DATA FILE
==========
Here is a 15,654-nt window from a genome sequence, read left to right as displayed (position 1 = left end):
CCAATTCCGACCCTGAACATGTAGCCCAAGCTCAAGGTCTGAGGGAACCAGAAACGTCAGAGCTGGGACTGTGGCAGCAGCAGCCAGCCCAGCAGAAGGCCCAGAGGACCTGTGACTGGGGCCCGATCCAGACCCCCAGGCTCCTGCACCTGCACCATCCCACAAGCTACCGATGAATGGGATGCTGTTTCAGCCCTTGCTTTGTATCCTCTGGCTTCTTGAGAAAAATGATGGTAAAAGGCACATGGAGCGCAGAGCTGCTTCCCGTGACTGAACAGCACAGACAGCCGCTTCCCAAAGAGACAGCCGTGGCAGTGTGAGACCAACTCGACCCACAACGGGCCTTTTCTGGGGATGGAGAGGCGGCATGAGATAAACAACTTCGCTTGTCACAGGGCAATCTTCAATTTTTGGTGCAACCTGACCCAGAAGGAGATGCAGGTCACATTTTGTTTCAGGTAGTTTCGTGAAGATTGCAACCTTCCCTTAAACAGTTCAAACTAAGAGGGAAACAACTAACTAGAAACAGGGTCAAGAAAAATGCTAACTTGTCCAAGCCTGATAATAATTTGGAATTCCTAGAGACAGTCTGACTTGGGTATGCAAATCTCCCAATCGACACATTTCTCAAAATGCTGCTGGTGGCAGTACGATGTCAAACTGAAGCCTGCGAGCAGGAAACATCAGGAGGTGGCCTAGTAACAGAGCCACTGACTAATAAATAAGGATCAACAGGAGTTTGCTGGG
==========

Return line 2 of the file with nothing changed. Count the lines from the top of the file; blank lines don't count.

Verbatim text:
CCAATTCCGACCCTGAACATGTAGCCCAAGCTCAAGGTCTGAGGGAACCAGAAACGTCAGAGCTGGGACTGTGGCAGCAGCAGCCAGCCCAGCAGAAGGCCCAGAGGACCTGTGACTGGGGCCCGATCCAGACCCCCAGGCTCCTGCACCTGCACCATCCCACAAGCTACCGATGAATGGGATGCTGTTTCAGCCCTTGCTTTGTATCCTCTGGCTTCTTGAGAAAAATGATGGTAAAAGGCACATGGAGCGCAGAGCTGCTTCCCGTGACTGAACAGCACAGACAGCCGCTTCCCAAAGAGACAGCCGTGGCAGTGTGAGACCAACTCGACCCACAACGGGCCTTTTCTGGGGATGGAGAGGCGGCATGAGATAAACAACTTCGCTTGTCACAGGGCAATCTTCAATTTTTGGTGCAACCTGACCCAGAAGGAGATGCAGGTCACATTTTGTTTCAGGTAGTTTCGTGAAGATTGCAACCTTCCCTTAAACAGTTCAAACTAAGAGGGAAACAACTAACTAGAAACAGGGTCAAGAAAAATGCTAACTTGTCCAAGCCTGATAATAATTTGGAATTCCTAGAGACAGTCTGACTTGGGTATGCAAATCTCCCAATCGACACATTTCTCAAAATGCTGCTGGTGGCAGTACGATGTCAAACTGAAGCCTGCGAGCAGGAAACATCAGGAGGTGGCCTAGTAACAGAGCCACTGACTAATAAATAAGGATCAACAGGAGTTTGCTGGG